I keep a collection of indoor plants, too. I have a huge split-leaf philodendren which we got as a gift at around the time my younger daughter was born (more than 30 years ago.) It got so pot bound that I had to cut it out of its last pot in order to move it into a larger one. It looked so sad and traumatized for about two years, but now finally it's rebounding with a vengeance.

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  13. I never thought of gardening and writing that way, Hallie, but I'm definitely a pantser when it comes to gardening. But I'm also fearless about moving, cutting, separating plants. My favorites seem to be the ones that self-sow, though--the oriental poppies, pink campion, columbines. I did rescue my Crown Princess Marguerite rose from the raspberries this year--and it seems to have survived the move, although I doubt there will be any blooms this year. I chopped out a Chinese wisteria that was here when I moved here, finally, and now my Cardinal Richelieu rose has produced more blooms than I've ever seen! (The wisteria kept trying to strangle it). A never-ending process, gardening.

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    1. Campion and columbines are colonizing behind my garage - Wish I had poppies but really not enough sun.

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  14. I'm in a condo, so I don't have a garden, although I have put some impatiens in my flower boxes for the first time in years. I'm enjoying having them again, although I expect the summer heat will kill them. My balcony gets direct afternoon sun, and they don't do well with heat. If they die, I'll replace them with some heartier.

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    1. Try New Guinea impatiens. The need regular watering but they're happy in direct sun. And they're gorgeous.

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    2. I will have to look for those.

      My balcony doesn't get that much direct sunlight, but it's the heat from the afternoon that I think got them.

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  15. When I bought my house it was surrounded by circa-1960 foundation plantings of holly, privet, and red tip photinia, all of which needed to be pruned into squares on a horribly regular basis. They were the first to go.

    I hired a landscape planner and spoke to him of English gardens full of flowers--roses that climb and drape, iris and flowering natives that love our hot, dry weather. He returned with a plan for low-maintenance evergreens just like every house in suburbia, no roses, and a giant patch of the back yard planted in things my dogs would destroy the first time they went after a squirrel. Clearly he hadn't listened to what I told him I wanted, and thought all dogs were like his own Yorkshire terriers when it came to yard damage. I told him where he could "plant" it.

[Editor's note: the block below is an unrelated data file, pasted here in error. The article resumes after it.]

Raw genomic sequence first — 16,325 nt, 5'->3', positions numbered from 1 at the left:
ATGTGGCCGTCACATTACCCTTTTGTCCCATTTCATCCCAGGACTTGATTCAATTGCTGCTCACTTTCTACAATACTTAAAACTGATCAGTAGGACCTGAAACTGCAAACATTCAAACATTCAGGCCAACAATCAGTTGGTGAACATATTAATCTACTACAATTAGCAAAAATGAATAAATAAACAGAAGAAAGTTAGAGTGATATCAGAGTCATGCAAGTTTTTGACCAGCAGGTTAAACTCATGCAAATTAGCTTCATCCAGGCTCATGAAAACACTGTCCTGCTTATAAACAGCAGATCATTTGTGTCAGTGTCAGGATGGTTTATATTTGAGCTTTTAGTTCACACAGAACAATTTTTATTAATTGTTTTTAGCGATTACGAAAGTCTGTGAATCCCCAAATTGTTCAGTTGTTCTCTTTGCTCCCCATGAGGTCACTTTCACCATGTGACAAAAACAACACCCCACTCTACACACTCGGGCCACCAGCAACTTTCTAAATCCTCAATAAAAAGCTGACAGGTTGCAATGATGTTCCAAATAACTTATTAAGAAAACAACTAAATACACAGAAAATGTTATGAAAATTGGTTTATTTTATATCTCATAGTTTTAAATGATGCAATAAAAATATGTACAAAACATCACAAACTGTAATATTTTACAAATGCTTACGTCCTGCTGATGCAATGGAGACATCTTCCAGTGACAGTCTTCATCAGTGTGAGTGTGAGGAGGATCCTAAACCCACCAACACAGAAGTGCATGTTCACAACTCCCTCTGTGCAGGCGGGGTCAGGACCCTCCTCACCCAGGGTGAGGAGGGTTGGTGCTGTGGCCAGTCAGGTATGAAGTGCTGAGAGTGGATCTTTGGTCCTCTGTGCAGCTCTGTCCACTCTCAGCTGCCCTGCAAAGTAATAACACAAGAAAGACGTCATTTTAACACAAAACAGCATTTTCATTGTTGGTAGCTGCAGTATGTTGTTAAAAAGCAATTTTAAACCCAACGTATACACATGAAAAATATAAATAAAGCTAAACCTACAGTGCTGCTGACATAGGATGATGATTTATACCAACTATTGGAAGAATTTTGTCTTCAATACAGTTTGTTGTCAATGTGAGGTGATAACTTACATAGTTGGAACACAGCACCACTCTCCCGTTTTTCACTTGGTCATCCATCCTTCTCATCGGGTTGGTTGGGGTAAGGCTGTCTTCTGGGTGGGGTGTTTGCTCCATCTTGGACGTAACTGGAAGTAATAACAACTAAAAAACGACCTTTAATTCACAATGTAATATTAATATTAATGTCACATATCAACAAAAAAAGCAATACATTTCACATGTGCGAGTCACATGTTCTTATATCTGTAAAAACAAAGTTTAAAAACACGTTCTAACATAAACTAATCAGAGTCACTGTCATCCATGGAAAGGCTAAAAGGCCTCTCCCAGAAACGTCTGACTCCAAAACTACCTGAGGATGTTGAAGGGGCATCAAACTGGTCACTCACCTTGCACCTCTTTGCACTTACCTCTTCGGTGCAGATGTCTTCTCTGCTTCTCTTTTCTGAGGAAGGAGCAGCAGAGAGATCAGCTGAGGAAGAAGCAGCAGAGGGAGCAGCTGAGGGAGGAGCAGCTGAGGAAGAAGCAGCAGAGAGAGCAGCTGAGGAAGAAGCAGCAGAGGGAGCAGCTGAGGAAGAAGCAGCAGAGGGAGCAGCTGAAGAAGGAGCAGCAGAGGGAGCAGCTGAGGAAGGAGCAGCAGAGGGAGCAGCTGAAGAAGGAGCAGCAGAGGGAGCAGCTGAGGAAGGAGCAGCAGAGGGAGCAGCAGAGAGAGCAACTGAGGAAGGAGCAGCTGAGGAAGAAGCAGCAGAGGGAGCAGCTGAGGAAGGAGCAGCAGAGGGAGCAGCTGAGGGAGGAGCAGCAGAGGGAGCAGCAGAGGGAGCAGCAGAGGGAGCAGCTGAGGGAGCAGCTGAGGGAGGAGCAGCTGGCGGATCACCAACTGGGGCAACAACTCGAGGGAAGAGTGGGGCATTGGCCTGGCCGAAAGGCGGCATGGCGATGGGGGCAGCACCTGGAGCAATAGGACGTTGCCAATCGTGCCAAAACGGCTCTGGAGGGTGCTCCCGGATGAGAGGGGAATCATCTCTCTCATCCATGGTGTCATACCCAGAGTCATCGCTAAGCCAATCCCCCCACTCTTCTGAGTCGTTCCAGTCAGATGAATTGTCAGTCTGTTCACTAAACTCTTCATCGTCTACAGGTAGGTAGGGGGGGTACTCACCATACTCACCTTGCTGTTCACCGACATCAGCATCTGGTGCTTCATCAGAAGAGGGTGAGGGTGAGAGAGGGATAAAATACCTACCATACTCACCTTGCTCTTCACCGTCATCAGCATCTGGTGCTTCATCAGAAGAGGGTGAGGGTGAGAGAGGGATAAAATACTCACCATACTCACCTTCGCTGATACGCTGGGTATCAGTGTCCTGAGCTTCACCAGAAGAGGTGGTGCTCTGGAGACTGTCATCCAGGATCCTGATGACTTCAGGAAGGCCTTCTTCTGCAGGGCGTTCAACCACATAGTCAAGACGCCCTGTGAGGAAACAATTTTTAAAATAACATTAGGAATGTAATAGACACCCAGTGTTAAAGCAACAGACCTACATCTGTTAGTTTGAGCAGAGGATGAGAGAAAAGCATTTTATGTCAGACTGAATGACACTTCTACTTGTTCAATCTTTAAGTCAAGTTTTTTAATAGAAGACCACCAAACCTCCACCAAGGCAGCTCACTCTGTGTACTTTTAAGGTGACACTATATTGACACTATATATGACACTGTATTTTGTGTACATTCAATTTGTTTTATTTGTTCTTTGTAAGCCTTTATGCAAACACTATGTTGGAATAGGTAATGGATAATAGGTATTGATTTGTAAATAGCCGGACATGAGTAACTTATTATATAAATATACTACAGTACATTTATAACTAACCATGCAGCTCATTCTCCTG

So now I'm going it alone, or with advice from Debs and other gardeners I admire. I'm reading up on Texas natives, and attending native plant sales. My house is ruthlessly horizontal in its lines, so I'm going for things that soften and break up, soar above and spill over those hard horizontals. Bush by bush and bulb by bulb I'm turning it into something I like. There is a long way to go, but I have roses now, clematis, and lots of coneflowers.

    It turns out the previous owner had a grandmother with a green thumb, who shared plants from her own garden. So, as I chop out the photinia and privet, new stuff is sprouting from long-forgotten heirloom bulbs, including Byzantine gladiolus, tiny white narcissus, and red spider lilies. It's a continuous adventure. Now I love my garden.

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    1. Gigi, that's horrible that the landscape planner didn't understand what you wanted! I wonder how many clients he has happy with the normal suburbia low-maintenance system, blah. I am glad you are slowly designing your own ideal garden.

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    2. Lovely writing this morning, Gigi!

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    3. Gigi: That's what I truly love about gardening -- the never-ending surprises that come up out of the earth when we give it a bit of attention. So fun and rewarding. Well done you!

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    4. What a lovely story, Gigi! Gardening as a voyage of discovery. But you do have to put time into it, don't you... hard as the summer heat ratchets.

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  16. We have limited space for flower beds. I lost a lot of plants one year to a hard freeze and to workmen trampling on them. I haven’t had the desire to buy anything new to plant. I don’t think anything can kill elephant ears or banana trees or the carnation of India bushes. My little brother gave me a volunteer from his angel trumpet and that thing has shot up. It is almost as high as the second story porch. I gave up trying to grow tomatoes but keep pots with basil, chives, and rosemary. The latter two generally winter over.